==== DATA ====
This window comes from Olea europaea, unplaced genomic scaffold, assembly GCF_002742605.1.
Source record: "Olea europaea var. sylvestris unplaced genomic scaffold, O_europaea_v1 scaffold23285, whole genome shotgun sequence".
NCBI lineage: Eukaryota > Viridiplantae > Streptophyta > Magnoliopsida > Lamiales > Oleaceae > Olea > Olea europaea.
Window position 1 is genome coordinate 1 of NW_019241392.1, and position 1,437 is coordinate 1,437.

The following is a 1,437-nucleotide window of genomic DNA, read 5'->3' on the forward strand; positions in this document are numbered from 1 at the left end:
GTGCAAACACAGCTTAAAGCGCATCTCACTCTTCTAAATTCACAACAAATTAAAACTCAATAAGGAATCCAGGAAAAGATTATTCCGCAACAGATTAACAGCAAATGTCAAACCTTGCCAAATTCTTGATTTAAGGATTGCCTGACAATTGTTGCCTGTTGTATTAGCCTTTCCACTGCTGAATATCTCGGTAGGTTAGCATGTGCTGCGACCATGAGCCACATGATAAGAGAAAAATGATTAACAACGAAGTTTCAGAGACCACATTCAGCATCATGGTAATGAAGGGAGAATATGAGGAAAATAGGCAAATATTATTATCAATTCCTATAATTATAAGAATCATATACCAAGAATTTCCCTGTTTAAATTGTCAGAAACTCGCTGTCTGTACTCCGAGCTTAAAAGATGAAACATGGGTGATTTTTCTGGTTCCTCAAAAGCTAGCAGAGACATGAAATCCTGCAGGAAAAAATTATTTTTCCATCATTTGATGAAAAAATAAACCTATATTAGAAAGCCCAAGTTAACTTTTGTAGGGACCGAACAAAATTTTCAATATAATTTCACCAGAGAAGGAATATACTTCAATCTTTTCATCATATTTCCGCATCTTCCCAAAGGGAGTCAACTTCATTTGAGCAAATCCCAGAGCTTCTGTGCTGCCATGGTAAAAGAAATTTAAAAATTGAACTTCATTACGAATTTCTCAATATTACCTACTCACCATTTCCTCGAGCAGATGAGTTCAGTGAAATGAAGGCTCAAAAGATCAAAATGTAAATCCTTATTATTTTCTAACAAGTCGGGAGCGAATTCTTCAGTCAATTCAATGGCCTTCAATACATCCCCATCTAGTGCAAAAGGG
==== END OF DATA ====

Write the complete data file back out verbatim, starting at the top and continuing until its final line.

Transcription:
This window comes from Olea europaea, unplaced genomic scaffold, assembly GCF_002742605.1.
Source record: "Olea europaea var. sylvestris unplaced genomic scaffold, O_europaea_v1 scaffold23285, whole genome shotgun sequence".
NCBI lineage: Eukaryota > Viridiplantae > Streptophyta > Magnoliopsida > Lamiales > Oleaceae > Olea > Olea europaea.
Window position 1 is genome coordinate 1 of NW_019241392.1, and position 1,437 is coordinate 1,437.

The following is a 1,437-nucleotide window of genomic DNA, read 5'->3' on the forward strand; positions in this document are numbered from 1 at the left end:
GTGCAAACACAGCTTAAAGCGCATCTCACTCTTCTAAATTCACAACAAATTAAAACTCAATAAGGAATCCAGGAAAAGATTATTCCGCAACAGATTAACAGCAAATGTCAAACCTTGCCAAATTCTTGATTTAAGGATTGCCTGACAATTGTTGCCTGTTGTATTAGCCTTTCCACTGCTGAATATCTCGGTAGGTTAGCATGTGCTGCGACCATGAGCCACATGATAAGAGAAAAATGATTAACAACGAAGTTTCAGAGACCACATTCAGCATCATGGTAATGAAGGGAGAATATGAGGAAAATAGGCAAATATTATTATCAATTCCTATAATTATAAGAATCATATACCAAGAATTTCCCTGTTTAAATTGTCAGAAACTCGCTGTCTGTACTCCGAGCTTAAAAGATGAAACATGGGTGATTTTTCTGGTTCCTCAAAAGCTAGCAGAGACATGAAATCCTGCAGGAAAAAATTATTTTTCCATCATTTGATGAAAAAATAAACCTATATTAGAAAGCCCAAGTTAACTTTTGTAGGGACCGAACAAAATTTTCAATATAATTTCACCAGAGAAGGAATATACTTCAATCTTTTCATCATATTTCCGCATCTTCCCAAAGGGAGTCAACTTCATTTGAGCAAATCCCAGAGCTTCTGTGCTGCCATGGTAAAAGAAATTTAAAAATTGAACTTCATTACGAATTTCTCAATATTACCTACTCACCATTTCCTCGAGCAGATGAGTTCAGTGAAATGAAGGCTCAAAAGATCAAAATGTAAATCCTTATTATTTTCTAACAAGTCGGGAGCGAATTCTTCAGTCAATTCAATGGCCTTCAATACATCCCCATCTAGTGCAAAAGGG